Illinois Leaks | Edgar County Health Department Special Board Meeting – False Information Confirmed

Edgar Co. (ECWd) –

The Edgar County Health Department Board held a special meeting Friday morning to discuss meeting schedules and administrative salaries. We first exposed the alleged fake documents, illegal compensations and illegal meetings in this article.

During the meeting, Oliver Smith confirmed a record he signed giving a raise to Janet Mason is not accurate and that the action is wrong. The minutes show that the Board of Health never met to discuss or resolve the matter as implied in the letter and this was confirmed at the meeting. More importantly, Janet Mason was NOT an administrator in February 2022, as she stepped down from that position in November 2021, so this is also false information. The claim that her salary will be $118,000.00 retroactive to December 2021 is the third misrepresentation because the board never approved it. Similar false information was found in that entry relating to Monica Dunn.

A recently received document on the matter is even more disturbing, as if fake compensation documents weren’t bad enough.

A retro pay document with the name “Janet” signed at the top, it appears to be further evidence of self-mutilation. The retro pay requested was to be backdated to December 1, 2021 and is a salaried/exempt position, meaning no overtime. The calculations indicated adjusting wages for a certain number of regular hours during the pay periods in question by deducting the hourly wage “rate” already paid and coming up with a new multiplier based on the wage that was backdated.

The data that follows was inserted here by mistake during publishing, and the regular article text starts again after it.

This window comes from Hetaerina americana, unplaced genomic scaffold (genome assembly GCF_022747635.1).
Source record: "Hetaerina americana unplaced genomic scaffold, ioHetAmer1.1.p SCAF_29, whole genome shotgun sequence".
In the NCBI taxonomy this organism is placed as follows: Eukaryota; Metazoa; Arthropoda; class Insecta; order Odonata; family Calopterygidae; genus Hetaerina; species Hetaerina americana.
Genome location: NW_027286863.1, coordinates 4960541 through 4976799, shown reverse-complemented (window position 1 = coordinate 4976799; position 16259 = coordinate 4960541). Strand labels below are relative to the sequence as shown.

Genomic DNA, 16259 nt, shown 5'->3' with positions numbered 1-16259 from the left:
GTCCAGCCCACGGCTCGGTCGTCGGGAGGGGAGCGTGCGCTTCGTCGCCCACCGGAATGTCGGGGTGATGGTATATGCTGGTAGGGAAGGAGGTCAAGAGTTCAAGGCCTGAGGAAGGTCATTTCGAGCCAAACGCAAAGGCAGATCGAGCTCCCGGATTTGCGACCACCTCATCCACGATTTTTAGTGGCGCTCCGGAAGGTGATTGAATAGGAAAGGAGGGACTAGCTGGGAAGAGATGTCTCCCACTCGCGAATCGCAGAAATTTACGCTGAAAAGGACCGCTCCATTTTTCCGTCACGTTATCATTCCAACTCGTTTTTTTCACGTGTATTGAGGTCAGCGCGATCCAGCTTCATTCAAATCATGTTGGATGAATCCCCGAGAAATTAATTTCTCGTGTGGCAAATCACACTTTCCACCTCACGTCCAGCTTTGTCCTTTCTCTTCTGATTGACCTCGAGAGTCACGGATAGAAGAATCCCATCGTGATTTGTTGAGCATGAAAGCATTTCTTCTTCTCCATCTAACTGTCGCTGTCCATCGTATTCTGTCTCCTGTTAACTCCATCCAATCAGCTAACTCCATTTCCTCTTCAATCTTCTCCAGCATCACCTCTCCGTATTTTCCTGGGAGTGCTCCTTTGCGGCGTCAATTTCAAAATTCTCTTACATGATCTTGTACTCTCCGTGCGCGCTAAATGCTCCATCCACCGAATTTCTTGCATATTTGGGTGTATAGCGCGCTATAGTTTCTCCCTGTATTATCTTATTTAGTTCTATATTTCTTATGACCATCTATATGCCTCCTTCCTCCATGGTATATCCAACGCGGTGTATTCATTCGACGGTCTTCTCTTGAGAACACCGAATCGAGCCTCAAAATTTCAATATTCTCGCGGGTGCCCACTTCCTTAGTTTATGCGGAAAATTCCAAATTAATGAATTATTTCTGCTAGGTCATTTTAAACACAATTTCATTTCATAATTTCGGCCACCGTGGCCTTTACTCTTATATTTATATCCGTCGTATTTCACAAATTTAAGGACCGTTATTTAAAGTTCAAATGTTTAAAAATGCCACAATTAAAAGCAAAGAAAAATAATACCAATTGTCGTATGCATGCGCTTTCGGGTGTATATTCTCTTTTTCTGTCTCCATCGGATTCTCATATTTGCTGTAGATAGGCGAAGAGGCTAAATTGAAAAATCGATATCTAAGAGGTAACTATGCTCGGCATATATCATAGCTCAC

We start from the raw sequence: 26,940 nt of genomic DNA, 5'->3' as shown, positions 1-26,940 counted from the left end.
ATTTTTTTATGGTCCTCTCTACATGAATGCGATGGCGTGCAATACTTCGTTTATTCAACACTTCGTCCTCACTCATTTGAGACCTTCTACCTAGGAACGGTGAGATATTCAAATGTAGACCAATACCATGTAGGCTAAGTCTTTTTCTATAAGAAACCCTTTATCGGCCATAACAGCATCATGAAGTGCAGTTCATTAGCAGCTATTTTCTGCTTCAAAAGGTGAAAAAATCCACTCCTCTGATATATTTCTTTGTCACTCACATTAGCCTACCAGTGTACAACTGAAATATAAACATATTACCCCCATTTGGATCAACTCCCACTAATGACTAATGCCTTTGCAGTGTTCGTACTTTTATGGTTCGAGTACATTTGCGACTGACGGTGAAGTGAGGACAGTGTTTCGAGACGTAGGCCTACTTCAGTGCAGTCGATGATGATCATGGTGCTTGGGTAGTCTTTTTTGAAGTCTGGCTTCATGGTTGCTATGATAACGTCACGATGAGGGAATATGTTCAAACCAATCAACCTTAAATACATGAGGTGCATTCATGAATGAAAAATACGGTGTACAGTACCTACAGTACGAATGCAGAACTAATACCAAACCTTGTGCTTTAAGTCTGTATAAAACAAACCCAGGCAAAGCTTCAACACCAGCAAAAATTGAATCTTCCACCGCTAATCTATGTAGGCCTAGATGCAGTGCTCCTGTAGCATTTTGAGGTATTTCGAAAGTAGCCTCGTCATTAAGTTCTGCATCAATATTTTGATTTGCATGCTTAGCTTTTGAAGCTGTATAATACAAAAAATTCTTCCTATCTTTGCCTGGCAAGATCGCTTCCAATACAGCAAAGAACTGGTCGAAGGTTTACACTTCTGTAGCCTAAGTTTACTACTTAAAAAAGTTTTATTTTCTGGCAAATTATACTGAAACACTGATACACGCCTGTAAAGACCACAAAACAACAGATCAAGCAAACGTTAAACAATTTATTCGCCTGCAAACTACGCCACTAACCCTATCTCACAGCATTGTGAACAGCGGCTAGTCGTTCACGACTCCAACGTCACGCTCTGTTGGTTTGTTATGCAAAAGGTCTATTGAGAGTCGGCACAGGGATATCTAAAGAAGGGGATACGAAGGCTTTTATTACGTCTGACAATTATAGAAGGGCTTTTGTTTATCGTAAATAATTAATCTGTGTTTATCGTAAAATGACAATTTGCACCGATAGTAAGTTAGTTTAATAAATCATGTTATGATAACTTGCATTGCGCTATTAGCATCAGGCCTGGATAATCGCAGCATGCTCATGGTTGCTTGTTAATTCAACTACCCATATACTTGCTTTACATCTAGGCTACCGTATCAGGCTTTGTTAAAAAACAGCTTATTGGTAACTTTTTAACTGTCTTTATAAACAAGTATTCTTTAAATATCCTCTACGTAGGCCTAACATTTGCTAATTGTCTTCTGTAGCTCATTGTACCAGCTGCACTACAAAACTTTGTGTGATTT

Although we contend that the entire matter was conducted illegally, we find it highly telling that Mason’s applied retrograde pay was based on an assumed 37.5 hour work week, not the hours actually worked and paid at a lower rate. While we understand that if an individual is a salaried employee, they are supposed to work the designated 37.5 hour work week, payroll records reflect that this was not the case. During the period in question, Mason worked only 60 hours in a two-week pay period, but was compensated as if she had actually worked the full 75 hours.

During the meeting, Smith, in an attempt to justify the pay increase, claimed that administrators were working over 60 hours a weekhowever, numerous payroll records show that this was not the norm, and in fact more often than not they worked less than 60 hours a week.

Board member Scott Ingram questioned the compensation/overtime issue and Dr. Graham opined that the only other option at that time would be to hire another person. Most would agree that it is better to hire someone who will be paid less than an administrator than to pay an administrator’s salary as an overtime rate. We note that the majority of paid overtime during the pandemic was for the two administrators.

Mason opined that the intent all along was to get pay back to what it was before the pandemic. We find these statements most interesting because if this was the sincere intention, why was there such a huge increase in wages behind closed doors?